A brief sketch of the history of the building of the Emigrant Gap portion of this road cannot fail to be of interest.
It was practically followed by a host of the emigrants who sought California during the great gold excitement of 1848-9. It was also one of the earliest routes used between Sacramento and the mines of the High Sierras. In 1849 it was established from Sacramento to Auburn, Grass Valley and Nevada City and to-day there is practically little deviation from the original route. In 1850 the mines on the Forest Hill Divide were discovered and a branch road from Auburn was built to that section. At Illinoistown (now Colfax) the road branched, one arm crossing the North Fork of the American River to Iowa Hill and other camps on that divide, while the main road continued up the Sierras to Gold Run, Dutch Flat and other points higher up.
Until the Central Pacific Railway was built in the ’sixties Illinoistown was the junction for the different Camps in Nevada County and the Bear River and Iowa Hill Divides. The population of these regions in those early days was much greater than at the present time, yet the demands of the modern automobile have so improved the roads that they are much superior to what the large population of those days enjoyed.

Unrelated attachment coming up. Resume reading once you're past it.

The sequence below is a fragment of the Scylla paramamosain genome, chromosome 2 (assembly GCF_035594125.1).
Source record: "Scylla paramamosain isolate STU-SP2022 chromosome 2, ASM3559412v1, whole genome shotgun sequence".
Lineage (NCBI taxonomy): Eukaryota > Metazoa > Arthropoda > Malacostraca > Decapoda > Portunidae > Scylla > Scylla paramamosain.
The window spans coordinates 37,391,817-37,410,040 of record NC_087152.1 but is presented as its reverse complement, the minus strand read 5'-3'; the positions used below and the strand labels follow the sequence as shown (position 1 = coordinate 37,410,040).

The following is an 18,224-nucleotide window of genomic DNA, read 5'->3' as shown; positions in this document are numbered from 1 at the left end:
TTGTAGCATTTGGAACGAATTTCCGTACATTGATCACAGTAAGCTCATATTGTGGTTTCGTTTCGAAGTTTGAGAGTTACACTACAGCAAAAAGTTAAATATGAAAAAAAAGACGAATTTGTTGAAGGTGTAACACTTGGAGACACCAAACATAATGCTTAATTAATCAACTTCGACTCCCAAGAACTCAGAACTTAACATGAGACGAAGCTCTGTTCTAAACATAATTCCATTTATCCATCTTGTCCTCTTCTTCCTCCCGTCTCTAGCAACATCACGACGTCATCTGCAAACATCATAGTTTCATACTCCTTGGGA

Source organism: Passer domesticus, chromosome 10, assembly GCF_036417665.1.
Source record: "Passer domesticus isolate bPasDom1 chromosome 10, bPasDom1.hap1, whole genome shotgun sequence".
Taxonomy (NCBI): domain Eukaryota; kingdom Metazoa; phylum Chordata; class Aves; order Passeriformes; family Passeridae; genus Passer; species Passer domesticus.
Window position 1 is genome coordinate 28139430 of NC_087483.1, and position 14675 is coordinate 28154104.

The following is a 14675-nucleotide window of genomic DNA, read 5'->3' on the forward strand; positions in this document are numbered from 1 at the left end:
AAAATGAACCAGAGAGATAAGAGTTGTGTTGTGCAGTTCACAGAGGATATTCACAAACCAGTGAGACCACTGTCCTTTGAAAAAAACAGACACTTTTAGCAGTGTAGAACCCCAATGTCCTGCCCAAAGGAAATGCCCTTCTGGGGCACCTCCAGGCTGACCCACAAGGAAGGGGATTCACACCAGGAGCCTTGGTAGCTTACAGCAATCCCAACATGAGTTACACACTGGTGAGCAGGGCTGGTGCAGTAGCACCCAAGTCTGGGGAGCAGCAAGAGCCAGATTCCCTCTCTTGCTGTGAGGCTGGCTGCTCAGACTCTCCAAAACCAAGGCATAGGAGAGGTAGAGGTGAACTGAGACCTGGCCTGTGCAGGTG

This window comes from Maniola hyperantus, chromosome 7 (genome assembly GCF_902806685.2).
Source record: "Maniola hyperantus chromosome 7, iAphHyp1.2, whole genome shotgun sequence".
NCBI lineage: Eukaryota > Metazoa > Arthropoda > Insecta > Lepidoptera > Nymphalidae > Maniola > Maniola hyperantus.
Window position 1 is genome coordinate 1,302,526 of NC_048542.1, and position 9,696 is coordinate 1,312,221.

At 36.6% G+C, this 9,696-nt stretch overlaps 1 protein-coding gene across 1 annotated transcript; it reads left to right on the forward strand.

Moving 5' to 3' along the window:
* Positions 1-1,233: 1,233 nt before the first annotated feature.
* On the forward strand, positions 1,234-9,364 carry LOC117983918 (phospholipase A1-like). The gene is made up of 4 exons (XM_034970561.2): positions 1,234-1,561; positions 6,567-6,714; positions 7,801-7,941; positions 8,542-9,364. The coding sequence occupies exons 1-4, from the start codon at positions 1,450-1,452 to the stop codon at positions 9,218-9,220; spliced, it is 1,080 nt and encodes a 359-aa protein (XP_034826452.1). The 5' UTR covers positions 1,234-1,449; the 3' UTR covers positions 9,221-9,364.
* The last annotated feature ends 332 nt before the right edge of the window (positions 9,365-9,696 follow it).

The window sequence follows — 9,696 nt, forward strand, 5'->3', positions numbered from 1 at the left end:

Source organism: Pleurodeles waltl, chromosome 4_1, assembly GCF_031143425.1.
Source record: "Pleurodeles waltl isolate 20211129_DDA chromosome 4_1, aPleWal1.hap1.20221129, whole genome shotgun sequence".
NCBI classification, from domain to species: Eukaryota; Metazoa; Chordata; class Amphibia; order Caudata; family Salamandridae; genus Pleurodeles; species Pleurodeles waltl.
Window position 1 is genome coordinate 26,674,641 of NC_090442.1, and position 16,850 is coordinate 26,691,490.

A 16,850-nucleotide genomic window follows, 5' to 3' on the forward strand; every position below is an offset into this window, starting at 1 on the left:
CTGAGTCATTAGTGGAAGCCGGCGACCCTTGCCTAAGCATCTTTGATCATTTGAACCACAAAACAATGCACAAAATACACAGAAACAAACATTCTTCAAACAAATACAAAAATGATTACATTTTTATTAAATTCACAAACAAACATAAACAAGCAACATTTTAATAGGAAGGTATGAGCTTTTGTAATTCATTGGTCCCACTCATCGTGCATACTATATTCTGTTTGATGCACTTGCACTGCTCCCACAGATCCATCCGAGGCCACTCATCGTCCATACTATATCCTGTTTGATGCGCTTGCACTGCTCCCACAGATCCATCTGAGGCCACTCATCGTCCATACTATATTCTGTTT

In 1862 the California legislature authorized the supervisors of certain counties to call special elections to vote upon the question as to whether those counties should subscribe towards the building of the Central Pacific Railway, and to authorize them to issue bonds for the amounts they decided to expend. San Francisco county subscribed $1,000,000, Sacramento county $300,000 and Placer county $250,000.
In 1863 the Railroad Company began its work of grading the road bed at Sacramento, and yet, in 1865 it was only completed to Alta, a distance of 68 miles. At the same time it was making strenuous efforts to divert passenger and freight traffic for Virginia City and other Nevada points from the Placerville route. This had become possible because of the fact that when the railway line was actually built as far as Newcastle the engineers realized that before they could build the rest of their railroad they would need to construct a highway of easy grade, which would enable them to haul the necessary supplies for constructing the tunnels, cuts and bridges. Accordingly a survey was made up to Truckee, over the Nevada line into Reno and Virginia City, securing the best possible grade for a wagon road, and this was rushed to a hasty completion.
Naturally, they were anxious to gain all the paying traffic possible, and especially under the adverse conditions under which they were laboring. But, needless to say, this caused the fiercest hostility on the part of their competitors, laid them open to serious charges, which, later, were made, and that for a time threatened desperate consequences, as I will now proceed to relate.